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Taking a Rain Check
Edited by Alan Shipnuck
November 11, 2002
A canceled final round at the Southern Farm Bureau Classic complicated the money-list race
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November 11, 2002

Taking A Rain Check

A canceled final round at the Southern Farm Bureau Classic complicated the money-list race

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PGA tour tournament director Slugger White gathered the players on Sunday afternoon at the Southern Farm Bureau Classic to explain how and why their lives were about to change. Thirteen inches of rain had soaked Annandale Golf Club in the weeks leading up to the tournament, and a Saturday-night deluge left fairways and greens under water and forced the postponement of the final round of the year's final tournament for the Tour's rank and file. White made it clear that the fourth round might be scrapped altogether, which led to a vociferous debate among the assembled players. The Tour's every-man-for-himself ethos is usually hidden beneath a veneer of civility and shared putting tips, but all that goes out the window when livelihoods hang in the balance.

"There are a lot of guys who wish the cards would fall the way they are right now," Brian Henninger said moments after the meeting disbanded. "They've improved their position quite a bit—if they don't have to play tomorrow. For one person it could be great, but a lot of us need another round of golf here."

That last shot at redemption never came. On Monday morning the final round was officially canceled due to unplayable conditions. The biggest winner in the washout was rookie Luke Donald, a promising 24-year-old from England who edged out Deane Pappas by a lone stroke to secure the $468,000 first-place check and the coveted two-year Tour exemption that is conferred on all tournament winners. Donald's victory may herald the arrival of a new star, but most of the intrigue in Madison, Miss., centered on the money-list race.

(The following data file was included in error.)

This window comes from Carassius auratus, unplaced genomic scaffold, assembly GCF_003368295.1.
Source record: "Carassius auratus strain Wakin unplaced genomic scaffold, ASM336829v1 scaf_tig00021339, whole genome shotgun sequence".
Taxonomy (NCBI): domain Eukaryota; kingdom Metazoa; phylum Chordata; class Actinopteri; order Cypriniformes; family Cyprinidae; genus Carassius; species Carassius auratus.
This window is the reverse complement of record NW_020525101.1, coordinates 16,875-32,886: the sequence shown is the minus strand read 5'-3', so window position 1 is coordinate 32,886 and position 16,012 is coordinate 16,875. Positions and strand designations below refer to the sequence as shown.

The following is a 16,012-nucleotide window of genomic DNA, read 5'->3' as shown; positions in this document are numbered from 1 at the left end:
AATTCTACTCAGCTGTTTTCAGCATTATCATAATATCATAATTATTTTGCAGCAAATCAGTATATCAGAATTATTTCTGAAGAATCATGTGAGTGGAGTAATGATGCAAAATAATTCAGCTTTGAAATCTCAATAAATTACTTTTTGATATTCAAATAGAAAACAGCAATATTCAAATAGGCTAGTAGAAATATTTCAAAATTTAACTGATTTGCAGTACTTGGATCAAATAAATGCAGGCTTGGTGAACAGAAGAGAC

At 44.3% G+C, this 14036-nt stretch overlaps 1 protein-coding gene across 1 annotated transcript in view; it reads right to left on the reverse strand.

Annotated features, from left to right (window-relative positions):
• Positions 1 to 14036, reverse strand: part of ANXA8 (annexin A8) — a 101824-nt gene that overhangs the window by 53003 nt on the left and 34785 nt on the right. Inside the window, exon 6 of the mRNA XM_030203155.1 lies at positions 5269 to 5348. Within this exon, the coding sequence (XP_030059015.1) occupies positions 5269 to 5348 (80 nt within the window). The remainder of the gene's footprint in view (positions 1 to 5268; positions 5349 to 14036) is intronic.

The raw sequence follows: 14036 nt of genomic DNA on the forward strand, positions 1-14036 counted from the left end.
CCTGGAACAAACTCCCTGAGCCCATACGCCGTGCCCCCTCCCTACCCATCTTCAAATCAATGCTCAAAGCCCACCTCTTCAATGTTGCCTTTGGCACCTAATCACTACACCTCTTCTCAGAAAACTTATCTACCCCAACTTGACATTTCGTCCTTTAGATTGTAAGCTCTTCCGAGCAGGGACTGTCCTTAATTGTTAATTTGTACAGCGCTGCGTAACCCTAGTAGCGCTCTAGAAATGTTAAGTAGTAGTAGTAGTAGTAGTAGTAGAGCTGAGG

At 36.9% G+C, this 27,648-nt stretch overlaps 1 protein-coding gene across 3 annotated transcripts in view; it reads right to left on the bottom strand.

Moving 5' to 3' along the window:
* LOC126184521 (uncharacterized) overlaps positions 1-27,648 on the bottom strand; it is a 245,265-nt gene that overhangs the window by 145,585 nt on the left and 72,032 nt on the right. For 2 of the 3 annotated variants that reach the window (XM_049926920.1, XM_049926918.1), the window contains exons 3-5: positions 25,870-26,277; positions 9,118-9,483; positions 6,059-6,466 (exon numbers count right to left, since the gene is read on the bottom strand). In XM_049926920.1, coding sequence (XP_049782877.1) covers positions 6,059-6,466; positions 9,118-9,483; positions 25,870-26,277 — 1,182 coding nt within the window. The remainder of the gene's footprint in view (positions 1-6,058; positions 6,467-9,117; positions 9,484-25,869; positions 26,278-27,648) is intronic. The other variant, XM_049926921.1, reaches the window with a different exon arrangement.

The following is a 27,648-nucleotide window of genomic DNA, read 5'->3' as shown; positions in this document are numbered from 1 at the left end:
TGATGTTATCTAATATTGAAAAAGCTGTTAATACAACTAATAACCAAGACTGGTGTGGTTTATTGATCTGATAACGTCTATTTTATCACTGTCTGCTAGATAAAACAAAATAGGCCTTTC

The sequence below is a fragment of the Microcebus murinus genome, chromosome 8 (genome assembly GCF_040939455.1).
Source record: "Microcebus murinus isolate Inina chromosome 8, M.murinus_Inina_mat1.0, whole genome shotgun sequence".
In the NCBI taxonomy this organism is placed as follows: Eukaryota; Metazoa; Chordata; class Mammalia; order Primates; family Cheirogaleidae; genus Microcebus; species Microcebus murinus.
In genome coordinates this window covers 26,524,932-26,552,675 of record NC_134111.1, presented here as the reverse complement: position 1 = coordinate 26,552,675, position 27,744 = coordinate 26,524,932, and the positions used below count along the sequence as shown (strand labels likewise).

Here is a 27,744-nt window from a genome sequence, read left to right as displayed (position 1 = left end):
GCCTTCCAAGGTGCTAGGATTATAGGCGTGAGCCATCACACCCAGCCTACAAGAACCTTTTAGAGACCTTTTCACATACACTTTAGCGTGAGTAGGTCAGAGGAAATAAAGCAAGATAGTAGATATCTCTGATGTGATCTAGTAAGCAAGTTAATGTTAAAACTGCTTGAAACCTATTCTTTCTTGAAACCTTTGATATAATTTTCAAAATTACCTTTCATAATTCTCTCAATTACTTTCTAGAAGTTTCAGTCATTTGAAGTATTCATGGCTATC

The Tour's magic number is 125; the top hundred and a quarter money winners earn playing privileges for the following season. Jay Williamson, a 35-year-old journeyman who is used to playing for his supper, went 71-68-66 at the Farm Bureau and, with the joint fifth-place money of $85,150, rose from 134th to 125th, with $515,445. "I can't say I'm disappointed," Williamson said of the canceled final round. "I have to be honest—I'm pretty happy." Not so David Frost, the part-time vintner who, with a missed cut in Madison, was left to drown his sorrows after dropping a spot to 126th.

While everyone is fixated on the top 125, there are other competitions within the money race. The top 40 get into next year's Masters, and Jonathan Byrd scored that priceless invite with a tie for fifth at the Farm Bureau, moving from 41st to 39th and bumping from 40th to 41st Peter Lonard, who finished 54th in Madison.

Another benchmark is the top 70, which grants access past the velvet rope of exclusive invitationals like Bay Hill and the Memorial. Brian Gay squeaked in, moving from 71st on the money fist to 69th thanks to a solid 11th-place finish, while veterans Duffy Waldorf (bumped from 69th to 71st) and Tom Lehman (70th to 74th) were left on the outside looking in, although they can still sneak into the invitationals in other ways.

More grave is the battle for 150. Players finishing 126th to 150th on the money list earn conditional status on Tour and will most likely get at least 20 starts the following year. To fall out of the top 150 is to tumble into pro golf's abyss—Q school, the Nationwide (formerly tour, other assorted horrors—as Dennis Paulson (149th to 151st) and Grant Waite (150th to 152nd) will soon discover.

Mike Sposa, who finished 132nd in earnings after a 54th-place showing in Madison, offered an unblinking perspective on life at the bottom of the money list. "My situation is not that horrid," he said. "The guys really feeling the heat are numbers 151 and 152. If you don't get in the top 150, you have no status. You're not on Tour. You're nothing."